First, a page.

“Our goal is to develop those two tools, put them in restaurants, and evaluate whether they can lead to behavioral changes that lead to people having shoes that protect them better,” Beschorner said. “We want to create tools that provide useful information and aren’t a burden to the employee.” 

The science behind non-slip shoes

Beschorner has utilized his background in mechanical engineering and bioengineering to study the biomechanics and ergonomics of non-slip shoe friction and materials for nearly fifteen years. He’s found that the basics of slip-resistant footwear come down to understanding both material and geometry. 

“Many non-slip shoes are made of some form of synthetic rubber with some materials being better than others.” Beschorner said. “Also, when somebody steps on a puddle, outsole geometry affects how fluid can drain from underneath their shoe, and if the fluid can’t drain from underneath, it gets stuck and increases slip risk.” 

Although Beschorner has spent much of his career studying non-slip footwear, he has found that the field is under-researched compared to other similar industries. 

“The understanding of shoe-floor friction was an area where the science was not sufficiently developed and where there was an opportunity to increase the science, enhance design, and prevent injuries,” Beschorner said. “Interestingly, the tire industry was years ahead of the shoe floor friction research when I started, so we’ve taken knowledge and techniques from these other fields and brought them into shoe design.”

A slip-resistant partnership 

A main goal of this project is to work with local  partners to ensure that the tools they develop are functional for food service shoe suppliers and employees. Current partners include Millie's Ice Cream Works and Saf-Gard Safety Shoe Company, and Beschorner and his team are actively looking for more local partners to collaborate with in this study.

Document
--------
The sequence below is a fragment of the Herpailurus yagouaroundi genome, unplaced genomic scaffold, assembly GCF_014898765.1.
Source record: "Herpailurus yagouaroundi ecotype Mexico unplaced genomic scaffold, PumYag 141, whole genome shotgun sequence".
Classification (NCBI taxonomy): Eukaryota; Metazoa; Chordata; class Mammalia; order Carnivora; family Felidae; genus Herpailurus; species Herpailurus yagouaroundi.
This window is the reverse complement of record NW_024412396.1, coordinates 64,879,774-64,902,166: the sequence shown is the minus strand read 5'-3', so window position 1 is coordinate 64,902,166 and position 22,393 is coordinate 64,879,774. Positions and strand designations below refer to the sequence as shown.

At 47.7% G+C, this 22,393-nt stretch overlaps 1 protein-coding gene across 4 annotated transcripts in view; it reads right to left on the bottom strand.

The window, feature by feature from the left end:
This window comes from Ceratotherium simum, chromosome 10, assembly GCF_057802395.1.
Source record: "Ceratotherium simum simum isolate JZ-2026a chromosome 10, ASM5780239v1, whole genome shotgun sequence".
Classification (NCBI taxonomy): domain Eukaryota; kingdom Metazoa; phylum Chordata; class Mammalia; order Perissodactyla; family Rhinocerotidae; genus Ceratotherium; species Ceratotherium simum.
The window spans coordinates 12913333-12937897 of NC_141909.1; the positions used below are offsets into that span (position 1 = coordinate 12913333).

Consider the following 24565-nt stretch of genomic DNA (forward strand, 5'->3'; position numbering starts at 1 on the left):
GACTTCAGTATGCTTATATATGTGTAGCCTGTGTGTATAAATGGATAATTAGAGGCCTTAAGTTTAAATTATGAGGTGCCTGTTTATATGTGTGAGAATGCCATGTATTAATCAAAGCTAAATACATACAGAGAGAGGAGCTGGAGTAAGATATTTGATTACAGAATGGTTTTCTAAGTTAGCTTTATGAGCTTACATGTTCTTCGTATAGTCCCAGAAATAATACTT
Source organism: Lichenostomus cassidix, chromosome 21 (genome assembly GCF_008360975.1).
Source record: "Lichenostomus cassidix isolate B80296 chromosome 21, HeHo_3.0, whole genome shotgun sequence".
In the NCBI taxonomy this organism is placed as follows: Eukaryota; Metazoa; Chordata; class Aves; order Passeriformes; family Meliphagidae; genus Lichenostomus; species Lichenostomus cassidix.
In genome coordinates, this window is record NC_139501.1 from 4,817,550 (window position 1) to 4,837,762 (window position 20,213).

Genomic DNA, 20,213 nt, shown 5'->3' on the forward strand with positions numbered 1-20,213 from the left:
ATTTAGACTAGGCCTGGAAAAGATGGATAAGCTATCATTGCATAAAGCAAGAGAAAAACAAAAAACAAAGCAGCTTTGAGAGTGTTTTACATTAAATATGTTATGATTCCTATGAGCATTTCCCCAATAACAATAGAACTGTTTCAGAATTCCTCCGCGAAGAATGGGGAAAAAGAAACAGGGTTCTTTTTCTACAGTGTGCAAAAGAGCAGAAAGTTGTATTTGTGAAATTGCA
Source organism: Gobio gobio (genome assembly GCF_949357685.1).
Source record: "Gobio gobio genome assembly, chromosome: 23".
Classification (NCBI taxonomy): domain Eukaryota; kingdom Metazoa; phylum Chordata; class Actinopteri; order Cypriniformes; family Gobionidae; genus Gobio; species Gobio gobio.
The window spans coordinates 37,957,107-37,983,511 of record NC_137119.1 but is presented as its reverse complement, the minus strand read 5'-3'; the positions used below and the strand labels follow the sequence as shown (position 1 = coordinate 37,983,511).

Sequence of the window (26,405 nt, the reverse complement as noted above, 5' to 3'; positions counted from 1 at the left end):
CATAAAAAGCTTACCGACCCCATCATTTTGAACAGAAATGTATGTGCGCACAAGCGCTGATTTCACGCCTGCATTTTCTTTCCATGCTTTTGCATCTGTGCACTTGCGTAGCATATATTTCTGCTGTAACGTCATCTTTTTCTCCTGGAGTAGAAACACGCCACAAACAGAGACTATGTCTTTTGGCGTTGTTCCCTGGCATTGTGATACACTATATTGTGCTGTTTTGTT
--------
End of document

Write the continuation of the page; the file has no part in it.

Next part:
“Most food service workers are required to wear slip-resistant shoes, so it's a pretty sizable market segment,” Beschorner said. “Saf-Gard is going to help bring the perspective of shoe manufacturers to our project, because we want to create a solution that includes the people who sell the shoes, the workers, and the owners.”

Millies Supply Chain and Operations Manager Phil Johnson noted his eagerness for this partnership, as did Ashley Dillon, Chief Marketing Officer of SR Max Slip-Resistant Shoes and Saf-Gard Safety Shoe Company.

"Because of our commitment to maintaining a safe work environment, Millie's Ice Cream Works is excited to participate in this joint research. We are looking forward to seeing how the results will help to improve safety given the unique challenges at Millie's specifically, and the Food and Beverage industry at large.”

“Research that identifies improvement opportunities in the slip-resistant shoe industry is of vital importance to protecting food service employees from slip and fall injuries,” Dillon said. "At Saf-Gard/SR Max, we believe in continual improvement and empowering consumers to make the safest choice for their work environment—we look forward to participating with Kurt and his team in this research."

Beschorner hopes that their collaborative approach to this research, which will engage a variety of stakeholders at each stage of the project, will end up benefiting all members of the food service industry.

“As we develop more research and quantify the benefits, my hope is that companies will have the information that they need to estimate the benefits of more generous footwear programs,” Beschorner said. “I expect that many restaurants may discover that they can save the company money and protect their workers simultaneously."

To partner with Beschorner’s team for this study, please reach out to him directly at beschorn@pitt.edu (Western PA) or Carolyn Sommerich (Columbus, OH) sommerich.1@osu.edu for more information.